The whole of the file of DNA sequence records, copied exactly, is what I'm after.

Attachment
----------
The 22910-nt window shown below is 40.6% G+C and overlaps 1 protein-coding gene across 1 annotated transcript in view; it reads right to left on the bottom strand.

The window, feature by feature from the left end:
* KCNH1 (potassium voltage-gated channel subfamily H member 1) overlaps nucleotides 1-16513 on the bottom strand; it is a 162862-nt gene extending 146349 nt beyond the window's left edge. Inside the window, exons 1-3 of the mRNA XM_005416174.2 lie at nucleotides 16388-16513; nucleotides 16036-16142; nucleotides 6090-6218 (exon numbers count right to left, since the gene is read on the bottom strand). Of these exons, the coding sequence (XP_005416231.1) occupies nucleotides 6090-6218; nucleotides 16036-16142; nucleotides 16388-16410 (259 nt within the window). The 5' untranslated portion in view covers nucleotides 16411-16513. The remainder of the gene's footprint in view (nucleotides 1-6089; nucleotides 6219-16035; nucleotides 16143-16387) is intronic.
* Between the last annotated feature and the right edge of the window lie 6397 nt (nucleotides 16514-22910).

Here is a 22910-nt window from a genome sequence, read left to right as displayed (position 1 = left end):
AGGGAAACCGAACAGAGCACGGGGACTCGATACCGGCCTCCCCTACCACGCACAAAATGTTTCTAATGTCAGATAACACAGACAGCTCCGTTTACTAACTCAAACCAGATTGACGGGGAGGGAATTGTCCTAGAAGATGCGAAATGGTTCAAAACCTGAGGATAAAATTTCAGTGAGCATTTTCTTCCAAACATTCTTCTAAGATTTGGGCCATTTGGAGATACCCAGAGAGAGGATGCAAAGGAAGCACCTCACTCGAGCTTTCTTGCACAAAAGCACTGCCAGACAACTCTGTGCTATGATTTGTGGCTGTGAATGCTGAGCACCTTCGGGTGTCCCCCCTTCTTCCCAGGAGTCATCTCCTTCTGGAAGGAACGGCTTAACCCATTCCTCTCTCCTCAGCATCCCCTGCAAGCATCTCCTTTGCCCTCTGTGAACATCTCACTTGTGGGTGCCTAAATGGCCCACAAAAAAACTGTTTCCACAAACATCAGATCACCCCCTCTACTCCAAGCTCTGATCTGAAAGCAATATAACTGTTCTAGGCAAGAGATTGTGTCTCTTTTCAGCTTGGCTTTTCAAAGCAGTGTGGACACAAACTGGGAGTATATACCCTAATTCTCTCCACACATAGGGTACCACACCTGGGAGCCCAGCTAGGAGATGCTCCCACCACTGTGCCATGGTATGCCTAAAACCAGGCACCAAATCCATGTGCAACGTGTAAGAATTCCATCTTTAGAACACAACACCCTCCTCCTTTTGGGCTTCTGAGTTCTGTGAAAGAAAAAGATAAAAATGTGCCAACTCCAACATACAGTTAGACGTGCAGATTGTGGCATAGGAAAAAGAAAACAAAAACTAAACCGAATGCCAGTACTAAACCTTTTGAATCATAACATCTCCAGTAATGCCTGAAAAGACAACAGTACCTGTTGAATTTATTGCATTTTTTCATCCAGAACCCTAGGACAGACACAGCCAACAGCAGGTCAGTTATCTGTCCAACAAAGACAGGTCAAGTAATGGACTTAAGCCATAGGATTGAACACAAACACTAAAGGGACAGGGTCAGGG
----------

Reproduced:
The 22910-nt window shown below is 40.6% G+C and overlaps 1 protein-coding gene across 1 annotated transcript in view; it reads right to left on the bottom strand.

The window, feature by feature from the left end:
* KCNH1 (potassium voltage-gated channel subfamily H member 1) overlaps nucleotides 1-16513 on the bottom strand; it is a 162862-nt gene extending 146349 nt beyond the window's left edge. Inside the window, exons 1-3 of the mRNA XM_005416174.2 lie at nucleotides 16388-16513; nucleotides 16036-16142; nucleotides 6090-6218 (exon numbers count right to left, since the gene is read on the bottom strand). Of these exons, the coding sequence (XP_005416231.1) occupies nucleotides 6090-6218; nucleotides 16036-16142; nucleotides 16388-16410 (259 nt within the window). The 5' untranslated portion in view covers nucleotides 16411-16513. The remainder of the gene's footprint in view (nucleotides 1-6089; nucleotides 6219-16035; nucleotides 16143-16387) is intronic.
* Between the last annotated feature and the right edge of the window lie 6397 nt (nucleotides 16514-22910).

Here is a 22910-nt window from a genome sequence, read left to right as displayed (position 1 = left end):
AGGGAAACCGAACAGAGCACGGGGACTCGATACCGGCCTCCCCTACCACGCACAAAATGTTTCTAATGTCAGATAACACAGACAGCTCCGTTTACTAACTCAAACCAGATTGACGGGGAGGGAATTGTCCTAGAAGATGCGAAATGGTTCAAAACCTGAGGATAAAATTTCAGTGAGCATTTTCTTCCAAACATTCTTCTAAGATTTGGGCCATTTGGAGATACCCAGAGAGAGGATGCAAAGGAAGCACCTCACTCGAGCTTTCTTGCACAAAAGCACTGCCAGACAACTCTGTGCTATGATTTGTGGCTGTGAATGCTGAGCACCTTCGGGTGTCCCCCCTTCTTCCCAGGAGTCATCTCCTTCTGGAAGGAACGGCTTAACCCATTCCTCTCTCCTCAGCATCCCCTGCAAGCATCTCCTTTGCCCTCTGTGAACATCTCACTTGTGGGTGCCTAAATGGCCCACAAAAAAACTGTTTCCACAAACATCAGATCACCCCCTCTACTCCAAGCTCTGATCTGAAAGCAATATAACTGTTCTAGGCAAGAGATTGTGTCTCTTTTCAGCTTGGCTTTTCAAAGCAGTGTGGACACAAACTGGGAGTATATACCCTAATTCTCTCCACACATAGGGTACCACACCTGGGAGCCCAGCTAGGAGATGCTCCCACCACTGTGCCATGGTATGCCTAAAACCAGGCACCAAATCCATGTGCAACGTGTAAGAATTCCATCTTTAGAACACAACACCCTCCTCCTTTTGGGCTTCTGAGTTCTGTGAAAGAAAAAGATAAAAATGTGCCAACTCCAACATACAGTTAGACGTGCAGATTGTGGCATAGGAAAAAGAAAACAAAAACTAAACCGAATGCCAGTACTAAACCTTTTGAATCATAACATCTCCAGTAATGCCTGAAAAGACAACAGTACCTGTTGAATTTATTGCATTTTTTCATCCAGAACCCTAGGACAGACACAGCCAACAGCAGGTCAGTTATCTGTCCAACAAAGACAGGTCAAGTAATGGACTTAAGCCATAGGATTGAACACAAACACTAAAGGGACAGGGTCAGGG